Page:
A Lesson in Respect for Today’s Kids

Kids have to learn a lot while growing up. One of the biggest lessons is respect- for themselves, us as their parents, and others. This can get a bit difficult, as some feel entitled to everything they lay their eyes on.

I’m not really sure where this begins, but it happens quite often. Sometimes it begins with getting everything you want as a small child and it continues, sometimes it is out of guilt, maybe both. It’s a combination of factors that differ with each family and situation.

Disrespect is not cute, it’s also not funny. It can be a sign of worse things to come. I’m not talking outbursts during arguments with a preteen, because those things happen often (in fact, this happened last night with one of my boys) but if it isn’t handled, laughed off or otherwise ignored, it grows. Kids pick up things very quickly and easily, and when they realize they can get away with being rude and disrespectful to their parents, it can snowball.

While I am on the topic of what kids pick up…

Manners

They’re Watching Us

Kids watch us from day one, even when we don’t think they are. They pick up on how we feel about them and the rest of the world. They can develop their worldview from ours- they also learn how the world sees them.

One way to teach respect is to give it to your children. Listening to them, actively listening, is the best thing you can do. This makes them feel important, valued and loved. They might be telling you something that is huge to them, and not-so-huge to you, but still, want you to know. This means looking into their eyes and asking questions- they can read your interest by these actions. Try not to interrupt unless you need to.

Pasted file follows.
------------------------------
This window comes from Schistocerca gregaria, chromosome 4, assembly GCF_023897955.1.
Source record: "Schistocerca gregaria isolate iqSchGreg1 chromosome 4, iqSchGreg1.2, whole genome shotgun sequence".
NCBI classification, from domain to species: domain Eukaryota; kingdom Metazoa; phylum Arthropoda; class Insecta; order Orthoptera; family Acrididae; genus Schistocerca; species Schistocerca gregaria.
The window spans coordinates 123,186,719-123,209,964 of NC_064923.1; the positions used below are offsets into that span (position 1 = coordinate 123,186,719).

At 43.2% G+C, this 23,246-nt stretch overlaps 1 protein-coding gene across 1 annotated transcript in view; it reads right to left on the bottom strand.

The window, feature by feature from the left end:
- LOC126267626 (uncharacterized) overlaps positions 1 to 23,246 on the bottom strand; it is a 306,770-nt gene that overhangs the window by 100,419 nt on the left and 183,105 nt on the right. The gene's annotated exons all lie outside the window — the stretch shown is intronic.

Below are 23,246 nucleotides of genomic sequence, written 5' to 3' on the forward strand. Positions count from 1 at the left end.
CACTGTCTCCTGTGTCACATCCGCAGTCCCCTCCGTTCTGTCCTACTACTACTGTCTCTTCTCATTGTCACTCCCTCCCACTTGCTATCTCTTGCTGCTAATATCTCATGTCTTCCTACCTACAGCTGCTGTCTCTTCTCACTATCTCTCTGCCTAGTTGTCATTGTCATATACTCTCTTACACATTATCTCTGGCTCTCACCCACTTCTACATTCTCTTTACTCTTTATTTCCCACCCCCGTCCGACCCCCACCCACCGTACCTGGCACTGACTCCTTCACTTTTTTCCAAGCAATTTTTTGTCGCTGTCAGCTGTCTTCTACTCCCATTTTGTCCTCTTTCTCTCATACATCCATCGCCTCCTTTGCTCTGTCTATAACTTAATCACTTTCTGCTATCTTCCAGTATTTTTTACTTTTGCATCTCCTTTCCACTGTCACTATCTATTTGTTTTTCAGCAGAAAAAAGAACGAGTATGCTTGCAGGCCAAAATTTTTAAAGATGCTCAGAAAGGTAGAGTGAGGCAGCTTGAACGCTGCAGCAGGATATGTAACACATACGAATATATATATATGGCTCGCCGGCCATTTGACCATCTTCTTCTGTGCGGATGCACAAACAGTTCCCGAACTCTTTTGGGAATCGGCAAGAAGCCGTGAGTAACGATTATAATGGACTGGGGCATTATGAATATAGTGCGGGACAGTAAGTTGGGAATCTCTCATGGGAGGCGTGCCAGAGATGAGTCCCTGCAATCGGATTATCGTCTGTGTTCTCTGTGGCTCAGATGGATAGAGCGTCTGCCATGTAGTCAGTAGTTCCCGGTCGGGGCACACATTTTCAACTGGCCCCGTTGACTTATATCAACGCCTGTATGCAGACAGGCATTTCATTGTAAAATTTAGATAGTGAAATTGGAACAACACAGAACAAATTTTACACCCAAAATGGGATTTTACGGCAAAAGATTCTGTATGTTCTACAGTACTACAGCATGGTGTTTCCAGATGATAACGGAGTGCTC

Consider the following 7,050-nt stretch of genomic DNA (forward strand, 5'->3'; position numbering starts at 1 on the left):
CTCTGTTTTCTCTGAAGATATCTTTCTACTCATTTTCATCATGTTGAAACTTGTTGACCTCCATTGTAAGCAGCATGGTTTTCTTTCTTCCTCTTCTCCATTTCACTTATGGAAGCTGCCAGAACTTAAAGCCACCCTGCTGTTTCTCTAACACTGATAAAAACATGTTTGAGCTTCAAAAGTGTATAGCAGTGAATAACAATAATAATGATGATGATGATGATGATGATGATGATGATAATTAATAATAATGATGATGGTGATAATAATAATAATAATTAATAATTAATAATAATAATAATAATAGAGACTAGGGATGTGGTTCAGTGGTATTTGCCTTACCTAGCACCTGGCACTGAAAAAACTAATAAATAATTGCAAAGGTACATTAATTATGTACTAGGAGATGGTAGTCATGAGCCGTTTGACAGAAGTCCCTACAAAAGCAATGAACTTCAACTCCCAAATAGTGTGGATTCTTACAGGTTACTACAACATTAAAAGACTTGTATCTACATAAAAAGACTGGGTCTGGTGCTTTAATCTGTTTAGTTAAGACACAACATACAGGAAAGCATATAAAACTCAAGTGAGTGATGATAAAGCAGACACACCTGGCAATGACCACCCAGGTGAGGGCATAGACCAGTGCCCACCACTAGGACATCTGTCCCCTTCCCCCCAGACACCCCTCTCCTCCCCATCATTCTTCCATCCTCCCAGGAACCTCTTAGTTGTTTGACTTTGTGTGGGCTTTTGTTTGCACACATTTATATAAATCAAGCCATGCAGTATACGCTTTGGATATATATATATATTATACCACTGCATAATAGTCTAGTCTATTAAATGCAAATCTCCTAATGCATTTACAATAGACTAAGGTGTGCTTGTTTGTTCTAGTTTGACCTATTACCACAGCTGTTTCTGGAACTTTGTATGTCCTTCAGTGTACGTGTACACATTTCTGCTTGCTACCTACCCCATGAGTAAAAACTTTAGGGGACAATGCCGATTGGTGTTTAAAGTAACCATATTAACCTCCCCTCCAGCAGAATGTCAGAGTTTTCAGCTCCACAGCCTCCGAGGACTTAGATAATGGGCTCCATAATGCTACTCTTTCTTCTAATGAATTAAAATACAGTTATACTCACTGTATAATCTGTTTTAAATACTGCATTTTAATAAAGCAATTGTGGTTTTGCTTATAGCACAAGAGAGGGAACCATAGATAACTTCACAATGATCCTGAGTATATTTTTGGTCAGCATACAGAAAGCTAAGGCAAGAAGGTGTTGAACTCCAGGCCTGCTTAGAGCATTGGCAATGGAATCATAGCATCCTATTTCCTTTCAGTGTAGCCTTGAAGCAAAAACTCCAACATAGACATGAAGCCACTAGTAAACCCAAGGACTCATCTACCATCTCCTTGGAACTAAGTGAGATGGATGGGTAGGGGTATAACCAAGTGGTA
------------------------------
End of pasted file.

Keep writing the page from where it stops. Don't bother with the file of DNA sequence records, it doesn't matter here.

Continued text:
Try not to brush off their feelings and emotions. This can make your child feel a lot worse than they already do- if they can’t find the words, help them figure it out. This encourages honesty and open communication.

This one is huge at my house- respect boundaries. If your child asks you to knock before coming into their bedroom, do so. If you have a kid who hates hugs or other forms of physical affection, find other ways to show affection. Julian doesn’t do hugs, but he will give a high-five or fist bump.

Of course, I’d rather have the hug, but it makes him terribly uncomfortable, so I’ll take the high-five. If you respect the smaller boundaries, chances are, your child will learn to respect you and the rules you set.

Let them be who they are. We may not always like what our kids choose to like- I can’t stand half the things my sons watch but they like them and they’re not harmful. One kid may be extremely artistic, but the other can barely draw a stick figure. This is okay. Each child is different, with their own personality and talents. Don’t try to mold your child into who you want them to be- this usually backfires.

Let them see you being respectful. This can be a small act, as thanking a waitress or someone in a store. It does matter, because, again, your child is watching. The more they see you doing things like that, the more they will want to do it. Some kids will need a bit of prompting, and this is okay.

Own your mistakes. Parents make mistakes- lots of them. If you mess up, apologize and move forward. Kids need to learn to accept responsibility for their actions and apologizing. This can be hard but is a necessary lesson.